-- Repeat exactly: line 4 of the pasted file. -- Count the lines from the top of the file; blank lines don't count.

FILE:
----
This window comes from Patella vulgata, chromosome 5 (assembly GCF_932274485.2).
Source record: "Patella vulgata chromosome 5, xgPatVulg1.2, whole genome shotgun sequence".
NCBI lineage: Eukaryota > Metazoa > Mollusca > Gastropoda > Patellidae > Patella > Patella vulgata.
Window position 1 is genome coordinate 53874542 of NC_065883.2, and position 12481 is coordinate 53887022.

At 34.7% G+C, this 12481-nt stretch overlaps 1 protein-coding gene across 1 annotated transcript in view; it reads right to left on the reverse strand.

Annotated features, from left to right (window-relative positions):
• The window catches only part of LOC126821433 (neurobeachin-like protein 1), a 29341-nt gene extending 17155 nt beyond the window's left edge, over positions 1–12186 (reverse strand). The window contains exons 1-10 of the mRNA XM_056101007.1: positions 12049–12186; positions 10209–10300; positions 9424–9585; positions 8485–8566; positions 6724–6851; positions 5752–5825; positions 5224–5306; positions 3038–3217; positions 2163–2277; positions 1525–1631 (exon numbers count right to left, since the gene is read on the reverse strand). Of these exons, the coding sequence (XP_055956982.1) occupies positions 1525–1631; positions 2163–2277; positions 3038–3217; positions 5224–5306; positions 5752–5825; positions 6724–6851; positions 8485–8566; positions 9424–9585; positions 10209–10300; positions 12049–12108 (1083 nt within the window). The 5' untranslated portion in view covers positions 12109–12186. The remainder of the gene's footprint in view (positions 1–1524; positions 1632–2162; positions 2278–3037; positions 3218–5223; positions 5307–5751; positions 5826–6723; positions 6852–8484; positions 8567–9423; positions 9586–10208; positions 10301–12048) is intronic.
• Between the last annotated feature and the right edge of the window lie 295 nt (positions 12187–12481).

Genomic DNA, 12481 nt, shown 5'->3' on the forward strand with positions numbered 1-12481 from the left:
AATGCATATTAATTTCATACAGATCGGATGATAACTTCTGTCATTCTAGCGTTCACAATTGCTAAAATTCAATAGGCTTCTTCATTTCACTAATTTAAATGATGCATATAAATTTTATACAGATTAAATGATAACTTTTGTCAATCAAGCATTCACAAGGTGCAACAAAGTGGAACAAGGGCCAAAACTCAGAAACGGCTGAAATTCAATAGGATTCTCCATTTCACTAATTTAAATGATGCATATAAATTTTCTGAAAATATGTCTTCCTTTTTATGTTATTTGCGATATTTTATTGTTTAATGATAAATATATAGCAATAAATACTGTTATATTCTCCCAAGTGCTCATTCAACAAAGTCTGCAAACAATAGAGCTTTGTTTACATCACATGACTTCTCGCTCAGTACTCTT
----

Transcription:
Window position 1 is genome coordinate 53874542 of NC_065883.2, and position 12481 is coordinate 53887022.